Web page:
Sleight of hand as superpower: Magician’s comic recasts magic

August 18th, 2012 | Joe Hadsall | Filed Under General

A few days ago on our Facebook and Twitter pages, we introduced you to Jon Armstrong and his incredible tiny plunger. Some of you might have noticed that the performance was given at the most recent San Diego Comic Con.

Armstrong wasn’t there as hired entertainment. He was there promoting a comic book he helped create. Armstrong and co-creator Mike Costa are the writers behind “Smoke and Mirrors,” a five-issue series that tells the story of Terry Ward, a stage magician who is transported to a world where magic is real.

Here’s the twist: Sleight of hand is his ‘superpower.’

His trade becomes his special ability: In order to survive, he relies on illusion, trickery and sleight of hand to defeat his enemies. He also becomes a mentor to a young boy named Ethan, who ends up discovering Ward’s secret. Drawn by Ryan Browne and published by IDW Publishing, the comic also includes writing about the art of magic from some legendary names, including Max Maven, Jamy Ian Swiss and Shawn McMasters.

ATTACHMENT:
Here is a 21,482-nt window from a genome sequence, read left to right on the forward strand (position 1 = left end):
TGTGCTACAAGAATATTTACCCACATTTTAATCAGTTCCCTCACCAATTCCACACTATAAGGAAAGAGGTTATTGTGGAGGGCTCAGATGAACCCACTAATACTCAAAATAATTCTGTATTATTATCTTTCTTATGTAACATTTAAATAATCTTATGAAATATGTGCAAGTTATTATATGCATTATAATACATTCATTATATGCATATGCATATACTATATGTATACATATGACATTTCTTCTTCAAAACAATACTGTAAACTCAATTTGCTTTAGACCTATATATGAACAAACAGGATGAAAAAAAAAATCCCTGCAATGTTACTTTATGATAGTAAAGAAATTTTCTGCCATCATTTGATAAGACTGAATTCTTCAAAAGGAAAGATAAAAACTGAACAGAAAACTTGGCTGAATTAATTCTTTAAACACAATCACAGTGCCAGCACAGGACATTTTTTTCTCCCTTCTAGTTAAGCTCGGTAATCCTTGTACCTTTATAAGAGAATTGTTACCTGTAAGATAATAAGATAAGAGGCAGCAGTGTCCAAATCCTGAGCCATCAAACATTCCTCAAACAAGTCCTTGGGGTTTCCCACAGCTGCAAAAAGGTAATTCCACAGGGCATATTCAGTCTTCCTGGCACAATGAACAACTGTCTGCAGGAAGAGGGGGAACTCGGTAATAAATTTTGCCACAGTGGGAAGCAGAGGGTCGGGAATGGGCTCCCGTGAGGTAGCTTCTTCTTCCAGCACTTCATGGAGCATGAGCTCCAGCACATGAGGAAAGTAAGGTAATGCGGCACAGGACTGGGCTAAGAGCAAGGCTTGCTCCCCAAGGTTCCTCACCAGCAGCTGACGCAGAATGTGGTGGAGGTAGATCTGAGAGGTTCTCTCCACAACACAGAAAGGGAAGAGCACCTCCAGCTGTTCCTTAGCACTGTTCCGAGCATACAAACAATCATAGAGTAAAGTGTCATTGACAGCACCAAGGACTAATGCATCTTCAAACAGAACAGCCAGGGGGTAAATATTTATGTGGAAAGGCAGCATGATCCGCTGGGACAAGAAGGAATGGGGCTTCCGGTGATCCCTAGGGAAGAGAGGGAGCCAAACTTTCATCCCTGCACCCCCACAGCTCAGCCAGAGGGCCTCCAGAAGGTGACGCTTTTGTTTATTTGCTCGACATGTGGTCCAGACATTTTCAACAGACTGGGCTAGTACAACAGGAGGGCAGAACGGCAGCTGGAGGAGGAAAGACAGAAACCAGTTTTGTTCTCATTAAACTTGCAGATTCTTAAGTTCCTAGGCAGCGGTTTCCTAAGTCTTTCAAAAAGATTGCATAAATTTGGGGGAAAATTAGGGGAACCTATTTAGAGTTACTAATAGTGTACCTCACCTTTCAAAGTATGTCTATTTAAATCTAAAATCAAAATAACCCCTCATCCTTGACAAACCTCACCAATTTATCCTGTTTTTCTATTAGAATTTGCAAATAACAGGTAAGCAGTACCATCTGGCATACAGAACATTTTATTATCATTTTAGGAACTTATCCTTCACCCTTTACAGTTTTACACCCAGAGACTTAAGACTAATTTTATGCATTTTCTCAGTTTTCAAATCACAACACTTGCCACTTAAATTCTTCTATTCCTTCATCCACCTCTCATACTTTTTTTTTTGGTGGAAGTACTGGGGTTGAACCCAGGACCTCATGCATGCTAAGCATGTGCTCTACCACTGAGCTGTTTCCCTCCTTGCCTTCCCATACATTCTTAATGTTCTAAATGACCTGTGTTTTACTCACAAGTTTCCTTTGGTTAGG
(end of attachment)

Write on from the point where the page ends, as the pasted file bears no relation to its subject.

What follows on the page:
What makes the comic stand out is how magic is treated within its pages. Armstrong wanted to redefine the archetype of magician/hero within a comic book:

I didn’t want it to be like every other magic comic book, because magicians in comic books and pulp literature usually have real magical powers and have to pretend they’re fake magicians to blend in and hide their powers. We wanted to do the exact opposite.

The comic was profiled in-depth Friday on Armstrong and Costa talked at length about the comic’s creation and how the art of magic is treated within its pages. One of Armstrong’s favorite scenes is in issue No. 2, where

The most remarkable thing about the comic is how it treats magic.

Both writers are members of the Magic Castle; Armstrong is a chairman on the castle’s board of trustees (he is also performing there Aug. 20-26 alongside John Carney.) Though magicians have been typecast as having superpowers, both of the writers note that magic and comics have overlapped and intertwined over the years.

We did a whole thing about one of our precursors, a very famous comic artist by the name of Jim Steranko, who redefined how comics looked … And what’s amazing is the way he redirected and moved the page and changed the narrative in ways that had never been done before. I genuinely think that had a lot to do with the fact that he was a famous magician before he was an artist.

Here’s Armstrong’s tiny plunger routine:

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